Video experience no longer constrained by schedules, location, devices or narrow choice | Media Analysis | Business
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Research from leading global media investment management firm GroupM has revealed a video market that has changed in almost every way, with the social media giants at the vanguard of this revolution.

groupm 14nov2017The State of Video is a report penned by Rob Norman, global chief digital officer at GroupM and Adam Smith, futures director at GroupM. The study offers a look at TV trends, including changes in TV consumption habits; the evolving economics of television; addressability and the application of data to linear and over-the-top TV audiences; trends with sports and other appointment viewing; the competition in video brought by digital entrants; and measurement issues that must be addressed in today’s cross-screen environments.

Key topics include the future of sports on TV, discussing the ways broadcasters can continue to make live sporting events appointment-to-view with improved ratings and the impact on rights holders and how digital offers a more engaging environment and can attract new sports fans. It also looks at the challenge to television’s advertising from Google, Facebook, Twitter, Hulu, Snap and Twitter – and the video and revenue models of these key western players.

Ultimately the report observes that the video landscape around the world is unrecognisable from how it was just a decade ago. It notes that TV has always had three masters: distribution, advertising and user experience. For 60 years, the user came third, but now nearly every innovation seeks to liberate the user from the imposed schedule and commercial break, with producer interest yielding to consumer interest. The author argues that in a world no longer constrained by schedules, location, devices or a narrow choice of content, people are living in a world of abundance which democratises creation, atomises audiences and fragments attention.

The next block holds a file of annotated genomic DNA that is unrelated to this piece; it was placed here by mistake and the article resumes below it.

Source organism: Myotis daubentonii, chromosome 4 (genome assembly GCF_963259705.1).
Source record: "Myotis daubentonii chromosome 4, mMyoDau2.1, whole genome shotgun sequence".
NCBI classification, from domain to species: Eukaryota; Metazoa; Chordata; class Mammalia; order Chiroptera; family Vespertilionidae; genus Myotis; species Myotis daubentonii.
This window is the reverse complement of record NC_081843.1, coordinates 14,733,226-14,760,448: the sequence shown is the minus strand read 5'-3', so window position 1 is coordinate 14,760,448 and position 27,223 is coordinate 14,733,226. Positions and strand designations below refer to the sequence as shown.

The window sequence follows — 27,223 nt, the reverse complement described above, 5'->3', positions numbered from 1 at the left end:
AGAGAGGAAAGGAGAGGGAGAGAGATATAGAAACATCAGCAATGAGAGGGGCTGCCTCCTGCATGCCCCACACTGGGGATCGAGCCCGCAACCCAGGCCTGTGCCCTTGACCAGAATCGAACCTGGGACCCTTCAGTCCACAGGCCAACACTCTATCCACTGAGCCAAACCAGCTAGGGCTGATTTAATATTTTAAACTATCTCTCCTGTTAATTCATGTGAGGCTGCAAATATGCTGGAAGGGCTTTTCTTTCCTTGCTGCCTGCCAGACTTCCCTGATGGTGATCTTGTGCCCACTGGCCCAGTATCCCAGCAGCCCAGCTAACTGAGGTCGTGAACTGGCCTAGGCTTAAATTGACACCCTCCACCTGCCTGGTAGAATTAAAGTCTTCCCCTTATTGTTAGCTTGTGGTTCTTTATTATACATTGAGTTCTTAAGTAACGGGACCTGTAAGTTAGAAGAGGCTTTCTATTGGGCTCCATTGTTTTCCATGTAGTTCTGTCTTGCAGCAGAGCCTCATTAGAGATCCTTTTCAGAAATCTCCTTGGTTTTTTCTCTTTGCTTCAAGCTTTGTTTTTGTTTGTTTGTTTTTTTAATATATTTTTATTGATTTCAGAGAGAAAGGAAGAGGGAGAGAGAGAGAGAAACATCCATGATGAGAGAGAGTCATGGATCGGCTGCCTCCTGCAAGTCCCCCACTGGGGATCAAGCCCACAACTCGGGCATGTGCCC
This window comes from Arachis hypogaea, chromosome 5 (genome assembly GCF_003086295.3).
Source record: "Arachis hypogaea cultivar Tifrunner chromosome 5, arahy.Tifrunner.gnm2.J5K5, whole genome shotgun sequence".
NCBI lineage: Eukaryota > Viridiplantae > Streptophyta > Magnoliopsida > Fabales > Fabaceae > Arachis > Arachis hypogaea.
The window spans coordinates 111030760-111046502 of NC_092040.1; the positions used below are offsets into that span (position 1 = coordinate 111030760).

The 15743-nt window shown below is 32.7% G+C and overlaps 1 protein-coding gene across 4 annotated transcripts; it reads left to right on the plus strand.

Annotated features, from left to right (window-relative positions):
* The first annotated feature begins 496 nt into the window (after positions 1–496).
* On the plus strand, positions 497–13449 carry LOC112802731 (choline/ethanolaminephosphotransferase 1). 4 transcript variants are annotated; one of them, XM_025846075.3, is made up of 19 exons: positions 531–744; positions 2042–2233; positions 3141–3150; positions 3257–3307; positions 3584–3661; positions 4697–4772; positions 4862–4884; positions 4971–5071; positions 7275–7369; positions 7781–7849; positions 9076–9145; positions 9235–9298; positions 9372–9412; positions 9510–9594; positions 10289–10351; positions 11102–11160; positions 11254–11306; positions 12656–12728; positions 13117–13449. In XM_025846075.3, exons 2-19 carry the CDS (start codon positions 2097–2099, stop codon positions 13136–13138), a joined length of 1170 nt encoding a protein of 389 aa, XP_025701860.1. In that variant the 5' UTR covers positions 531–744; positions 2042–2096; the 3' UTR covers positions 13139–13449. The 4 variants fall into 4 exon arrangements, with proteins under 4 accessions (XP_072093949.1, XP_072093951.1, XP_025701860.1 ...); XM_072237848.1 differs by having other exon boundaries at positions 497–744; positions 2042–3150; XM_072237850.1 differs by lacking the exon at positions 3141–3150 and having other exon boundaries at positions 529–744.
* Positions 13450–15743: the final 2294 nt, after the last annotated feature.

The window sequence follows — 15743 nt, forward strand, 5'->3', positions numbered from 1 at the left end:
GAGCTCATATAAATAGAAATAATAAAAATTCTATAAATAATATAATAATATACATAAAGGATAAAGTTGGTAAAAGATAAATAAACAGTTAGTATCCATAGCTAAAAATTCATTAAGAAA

GroupM, a division of global advertising company WPP, stresses that almost none of these changes benefit the original advertisers who helped build the television economy in return for the brand competitive advantages accruing from reach, scarcity and high barriers to entry. It warns that the 70-year symbiotic relationship between advertisers and television is threatened, driving advertisers, both traditional and new, to re-thinking audiences, and using advanced segmentation in what was once the paragon of mass marketing.

GroupM concludes that in disruption lies opportunity with television and video increasingly take on the data-rich, addressable characteristics of the Internet. It expects new forms of video will allow previously unimaginable segmentation by context, using data to target according to actual or probable behaviour rather than programme proxies.

Opportunities include the enhancement of ad targeting, which will unlock economic value by supplying the ability for sellers to ‘share a spot’ between multiple buyers, and opening of the ‘long tail’ to television sellers by transforming the geographic precision of delivery.
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